Tobin Bell, Lesley-Anne Down, Luke Kleintank,Alex McKenna Anthony Rey Perez
(Cinedign; US theatrical: 14 Mar 2014 (Limited release); 2014)
How do you separate the artist from their art? Put another way, if a pedophile makes a movie that you like, does this mean you condone his (or her) despicable behavior off camera? The answer, logically, is no. Both things are separate, just like a great work of literature by a raging alcoholic can be appreciated outside its 100 proof origins. Of course, child molestation is a million miles away from drinking to excess, and yet that’s what faces a film fan every time they take in an effort by Victor Salva. Convicted in the late ‘80s of a terrible crime on the set of something called Clownhouse, he finally reestablished his cinematic credentials with the preposterous abuse allegory Powder as well as the often effective Jeepers Creepers horror franchise. Infusing a new found sense of faith into his prison reform reinvention, it clear he wants to put his past behind him and just make worthwhile movies. Sadly, Dark House is not one of them.
Indeed, almost all of Salva’s output plays as a mea culpa without actually taking responsibility for his reprehensible crimes. The web has gone wild with his previous work, picking apart films like Powder to underscore the director’s back and forth between God and the grotesque crime he’s guilty of. One imagines that there won’t be many dissertations on this latest mess of misplaced genre conceits. Instead, Salva’s proposed motion picture acumen abandons him here, leaving the audience wondering what to make out of the myriad of disconnected ideas and misguided macabre facets flung at the screen. We are supposed to be scared, not confused. We are supposed to see this story as the start of something bigger and broader. It won’t get another chance to challenge/change that perception.
Our tale begins in an insane asylum (naturally) where our hero Nick (Luke Kleintank) learns some sordid family secrets from his institutionalized mom (Leslie-Ann Down, seriously slumming). Plagued with an ability to “touch” people and “see their death”, our lead discovers that his supposedly dead dad is still alive and he may have some insight into Nick’s sixth sense. One inconvenient sanitarium fire later and our boy is off to find the house he just inherited. Along for the ride is his pregnant girlfriend Eve (Alex McKenna), and his best friend, Ryan (Anthony Rey Perez). When they find the place, miles from where it used to be and very much still standing, something is not right. Then Nick runs into a weird homeless squatter named Seth (Tobin Bell) and his collection of killer, axe-wielding buddies. Then some surveyors die. Then Eve turns out to be “the One.” Soon, the audience is aggravated as nothing makes sense and the entirety of the narrative seems to hinge on sudden shocks and generic jumps.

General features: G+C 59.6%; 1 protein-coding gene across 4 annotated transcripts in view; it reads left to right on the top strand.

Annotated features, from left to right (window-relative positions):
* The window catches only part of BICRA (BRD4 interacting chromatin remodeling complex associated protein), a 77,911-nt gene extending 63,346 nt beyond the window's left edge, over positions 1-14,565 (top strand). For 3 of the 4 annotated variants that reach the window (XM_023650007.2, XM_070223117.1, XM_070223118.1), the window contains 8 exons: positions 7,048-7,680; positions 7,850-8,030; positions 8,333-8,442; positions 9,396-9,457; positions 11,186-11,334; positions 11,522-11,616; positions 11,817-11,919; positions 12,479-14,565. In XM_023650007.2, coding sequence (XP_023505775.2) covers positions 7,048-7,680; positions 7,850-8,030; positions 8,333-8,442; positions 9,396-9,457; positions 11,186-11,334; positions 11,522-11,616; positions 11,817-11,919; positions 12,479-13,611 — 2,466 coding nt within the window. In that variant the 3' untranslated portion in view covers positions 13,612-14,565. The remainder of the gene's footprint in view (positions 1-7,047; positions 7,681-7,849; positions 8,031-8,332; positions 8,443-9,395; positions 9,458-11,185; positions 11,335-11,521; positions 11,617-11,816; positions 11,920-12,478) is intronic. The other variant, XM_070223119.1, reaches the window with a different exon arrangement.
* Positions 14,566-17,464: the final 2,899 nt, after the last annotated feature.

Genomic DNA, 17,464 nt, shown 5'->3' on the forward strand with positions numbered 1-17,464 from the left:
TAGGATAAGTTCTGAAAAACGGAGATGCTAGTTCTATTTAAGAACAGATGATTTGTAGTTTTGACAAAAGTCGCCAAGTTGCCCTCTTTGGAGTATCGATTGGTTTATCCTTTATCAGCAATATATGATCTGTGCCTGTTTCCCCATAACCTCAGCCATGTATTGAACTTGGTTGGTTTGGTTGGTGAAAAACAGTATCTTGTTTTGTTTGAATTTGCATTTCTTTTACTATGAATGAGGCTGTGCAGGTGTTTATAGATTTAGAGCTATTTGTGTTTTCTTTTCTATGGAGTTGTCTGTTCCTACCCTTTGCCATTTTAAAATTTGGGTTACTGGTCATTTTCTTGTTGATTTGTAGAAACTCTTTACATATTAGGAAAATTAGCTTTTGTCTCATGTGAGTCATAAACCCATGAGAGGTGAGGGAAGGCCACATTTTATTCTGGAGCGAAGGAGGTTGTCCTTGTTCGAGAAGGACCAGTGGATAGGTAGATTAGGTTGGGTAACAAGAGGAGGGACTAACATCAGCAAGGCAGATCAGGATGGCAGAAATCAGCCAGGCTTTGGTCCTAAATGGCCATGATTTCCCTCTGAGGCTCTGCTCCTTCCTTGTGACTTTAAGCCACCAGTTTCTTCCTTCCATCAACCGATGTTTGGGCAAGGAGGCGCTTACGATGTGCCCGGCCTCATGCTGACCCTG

Dark House—originally entitled Haunted—is lame. What it lacks in scares it more than makes up for in incomprehensible narrative choices. Salva clearly decided that the script by Charles Agron needed to be even more confusing and so he turned a traditional terror trope into an outright battle between good and evil. In essence, Nick is the prophet prohibited from putting the obvious warning signs together until he actually faces off with the forces of Darkness. His gift is not so much a red herring as a redundant reminder that he’s got ‘powers’. No, what we need to feed this monster (or monsters, or supernatural stupidity) is a sacrifice, or an unborn child, or any other manner of innocence to be defiled. Once Nick “gets” it, a denouement occurs which leaves everyone, including the audience, scratching their head a bit.
Now, if any of this were even remotely scary, let’s say the first 45 minutes of Jeepers Creepers scary, we wouldn’t mind. Horror films often play with the practical and pragmatic to get to their paranormal designs. But here, Salva struggles to be intriguing. Since he throws the jolts at us with Pixies’ “QUIETloud” regularity, it’s hard to build up a good sense of dread. Instead, we keep waiting for that moment when the soundtrack will shock us again, proving that nothing this film has, except unexpected noises, will bring us to the edge of our seat. Again, the unusual and eccentric can work. Just look at Insidious. Dark House wants to be like the recent rash of subtle serious horror. The only problem is, it’s an unholy hunk of boring beer cheese.
And we haven’t even touched on the air ducts. Strange voices emanating from your HVAC would be cause to call an exorcist, not a contractor (or maybe, both) but it does make for a ridiculous fright bite. Imagine seeing your parent having a sit down with your space heater and you get the idea. In fact, the unintentionally hilarious home heating and cooling concept is just one of the many reasons why this movie doesn’t work. Like comedy, terror is highly personal, and it takes a lot - both behind and in front of the camera - to get the jaded scary movie fan (like yours truly) to jump out of his skin. [REC] and [REC]2 did it. So did the aforementioned Insidious and The Conjuring. Here, Salva’s strategies fail him. We aren’t horrified by what we see and experience. We’re stunned that someone is still giving him a chance.
Indeed, what does it take to have your artistic license revoked by Hollywood? It would seem like, in Salva’s case, an admission and a prison sentence would be good enough. Apparently, a few hundred million in box office receipts can right any wrong. Someone like Salva should have been shown the door a long time ago, even with a burgeoning franchise bringing in mega-bucks. Instead, we get all weepy and call for second chances and a sense of understanding. Beyond that BS, if he had something significant to contribute to the artform conversation, we might consider a reprieve. In the case of something like Dark House, damnation is the only accurate response.